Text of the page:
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Ireland’s Slam success – Six Nations 2018 Review

The Guinness flowed in London on St Patrick’s Day as Ireland defeated England at Twickenham to win the Six Nations and complete a Grand Slam, only the third in their history.

Italy, meanwhile, pushed Scotland all the way in Rome, but a late Greig Laidlaw penalty edged a 29-27 victory for Gregor Townsend’s side.

And in Cardiff, Wales defied expectation to finish second in the Championship courtesy of a 14-13 victory over France.

Before the tournament there were plenty of questions yet to be answered ahead of next year’s World Cup in Japan and many were addressed during this year’s tournament.

6th: Italy

Another Wooden Spoon for the Italians, but this was to be expected. The Azzurri gave Scotland quite a fright on the final day but otherwise provided little threat throughout the tournament.

Head coach Conor O’Shea and his staff could not spring any more surprises like they did against England in 2017, but one particularly positive note was the breakthrough of Matteo Minozzi.

The full-back only made his first start for Italy against England – having made his debut last November – but was a constant nuisance to opposition defences with his pace and handling proving difficult to stop.

Following the tournament opener against England, the 21-year-old scored tries in four consecutive matches – the first Italian to do so – and was deservedly nominated for the player of the tournament.

While Italy may have progressed as a team, so has everyone else. And with Scotland’s strong performances this year the Italians have been left behind as the only ‘easy’ game in the fixture list.

Next year will be their 20th appearance in the Six Nations, so they must disrupt those at the top of the table if they are to quash the on-going calls for promotion and relegation.

5th: England

On paper, it appears that England are in a crisis.

This was their lowest finish for 35 years in a tournament that included a first loss to Scotland in 10 years and a first Six Nations defeat at Twickenham since 2012.

Head coach Eddie Jones had only lost once with England before the tournament and confidence was high with a young, talented squad capable of beating anyone.

So what went wrong?

Damage was done in the first game against Italy. Ben Youngs limped off and the scrum-half was ruled out for the rest of the Championship with damaged knee ligaments.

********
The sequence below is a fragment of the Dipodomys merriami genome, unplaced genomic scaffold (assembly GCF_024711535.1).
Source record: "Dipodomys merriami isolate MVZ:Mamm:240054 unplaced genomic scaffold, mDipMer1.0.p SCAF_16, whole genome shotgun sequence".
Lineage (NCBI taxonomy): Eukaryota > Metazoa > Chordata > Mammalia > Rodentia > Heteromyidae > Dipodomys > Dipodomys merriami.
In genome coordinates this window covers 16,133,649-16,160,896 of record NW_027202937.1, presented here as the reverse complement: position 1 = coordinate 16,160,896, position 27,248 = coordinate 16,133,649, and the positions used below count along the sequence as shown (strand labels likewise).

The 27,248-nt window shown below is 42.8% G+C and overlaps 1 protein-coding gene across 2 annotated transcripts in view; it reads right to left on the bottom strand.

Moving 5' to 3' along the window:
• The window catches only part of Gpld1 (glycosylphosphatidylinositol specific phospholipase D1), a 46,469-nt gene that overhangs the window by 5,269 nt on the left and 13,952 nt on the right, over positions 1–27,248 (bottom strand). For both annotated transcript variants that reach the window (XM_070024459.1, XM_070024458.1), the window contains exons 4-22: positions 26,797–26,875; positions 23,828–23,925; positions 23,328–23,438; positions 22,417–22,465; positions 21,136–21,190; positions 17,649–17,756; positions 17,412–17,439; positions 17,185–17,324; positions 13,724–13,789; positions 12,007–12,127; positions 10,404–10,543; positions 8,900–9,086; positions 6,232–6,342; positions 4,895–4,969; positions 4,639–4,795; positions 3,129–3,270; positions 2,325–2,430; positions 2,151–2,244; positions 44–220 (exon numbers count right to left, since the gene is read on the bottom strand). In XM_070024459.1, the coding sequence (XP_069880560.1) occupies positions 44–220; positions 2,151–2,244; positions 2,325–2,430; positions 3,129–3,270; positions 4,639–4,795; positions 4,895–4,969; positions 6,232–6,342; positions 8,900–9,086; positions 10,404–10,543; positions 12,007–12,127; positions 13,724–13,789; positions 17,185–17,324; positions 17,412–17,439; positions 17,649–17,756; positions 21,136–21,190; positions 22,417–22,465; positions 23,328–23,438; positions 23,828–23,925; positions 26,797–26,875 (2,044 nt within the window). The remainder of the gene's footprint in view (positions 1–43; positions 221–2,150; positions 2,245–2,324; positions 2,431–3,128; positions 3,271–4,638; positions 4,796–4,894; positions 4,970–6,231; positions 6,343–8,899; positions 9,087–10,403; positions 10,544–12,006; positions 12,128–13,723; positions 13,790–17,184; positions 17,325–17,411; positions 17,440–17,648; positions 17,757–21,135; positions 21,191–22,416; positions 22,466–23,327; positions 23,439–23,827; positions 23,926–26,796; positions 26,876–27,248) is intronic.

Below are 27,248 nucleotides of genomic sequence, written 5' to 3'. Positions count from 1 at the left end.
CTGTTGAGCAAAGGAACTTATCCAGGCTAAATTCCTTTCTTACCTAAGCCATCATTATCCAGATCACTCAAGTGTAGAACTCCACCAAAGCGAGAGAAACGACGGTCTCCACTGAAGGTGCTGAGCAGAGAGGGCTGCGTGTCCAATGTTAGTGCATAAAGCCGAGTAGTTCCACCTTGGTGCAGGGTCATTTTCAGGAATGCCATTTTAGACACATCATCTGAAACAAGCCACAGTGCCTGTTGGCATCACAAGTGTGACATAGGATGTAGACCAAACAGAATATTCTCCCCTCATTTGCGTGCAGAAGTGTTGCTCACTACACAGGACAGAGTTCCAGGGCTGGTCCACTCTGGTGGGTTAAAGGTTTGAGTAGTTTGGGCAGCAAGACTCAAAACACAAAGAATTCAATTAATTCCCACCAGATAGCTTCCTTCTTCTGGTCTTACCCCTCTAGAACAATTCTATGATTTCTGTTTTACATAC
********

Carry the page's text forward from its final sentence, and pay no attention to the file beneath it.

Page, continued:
His replacement, Danny Care, is a firecracker of a player but most effective when brought on for the final 20 minutes. When playing from the start the 31-year-old tends to fizzle out, such are the demands of international rugby.

England no longer had their metronomic No.9 to keep the forwards and backs ticking to the same rhythm but the problems go deeper.

Injuries did play a part. The absence of No.8 Billy Vunipola was noted, and while Exeter Chiefs pair Sam Simmonds and Dom Armand, along with Sam Underhill, performed admirably they did not have the same devastating effect as the Saracen with ball in hand.

Jones said following the Ireland defeat “some players may struggle to participate in future”. After a succession of losses, perhaps change is necessary, but worryingly there are few players demanding to be brought into the squad.

Back row James Haskell and Richard Wigglesworth seem to be nearing the end of their international journey, but they are not integral players.

This could well be another lesson in man-management from Jones, that no player, no matter how experienced, is assured of caps.

The captaincy debate will linger and this needs to be sorted quickly. Jamie George continues to pressure current skipper Dylan Hartley for the No.2 shirt, but whether Jones will pull the trigger and ask the Northampton man to step down, relinquishing both the captaincy and starting hooker position, is a question only the Australian can answer.

Owen Farrell seems a likely replacement for the captaincy, so a contingency plan is in place. Now it is up to Jones to make a decision. Soon.

4th: France

One positive that France can take away from this year’s Six Nations is that in the opening match they took eventual Grand Slam champions Ireland all the way.

Celebrations in Dublin would have been very different had Johnny Sexton failed in his last-play drop goal attempt.

A win in Le Crunch against England will always satisfy the demanding French supporters, but there were undertones of discontent.

Fans fondly remember the days of Didier Camberabero and Phillipe Saint-Andre, whose individual sparks would combine and explode into attacking moves that few teams could defend.

Even Freddie Michalak could get the Stade de France on its feet with his extraordinary vision and passing play.

But the Les Bleus seemed to neglect these qualities for which they were so revered. They seem unwilling to be daring or as brave as French teams have been in the past. The victory against Italy in Marseille highlighted this. Two opportunities to kick deep into the opposition 22 were overlooked with the three points being seen as the better option.

France won the game but could not muster a fourth try that would have given them an extra bonus point.

Head coach Jacques Brunel inherited a team lacking confidence and an identity of how they wanted to play. The use of electric runners such as Teddy Thomas clashed with midfield brutes like Mathieu Bastareaud, but the 64-year-old has at least found a way to win big games.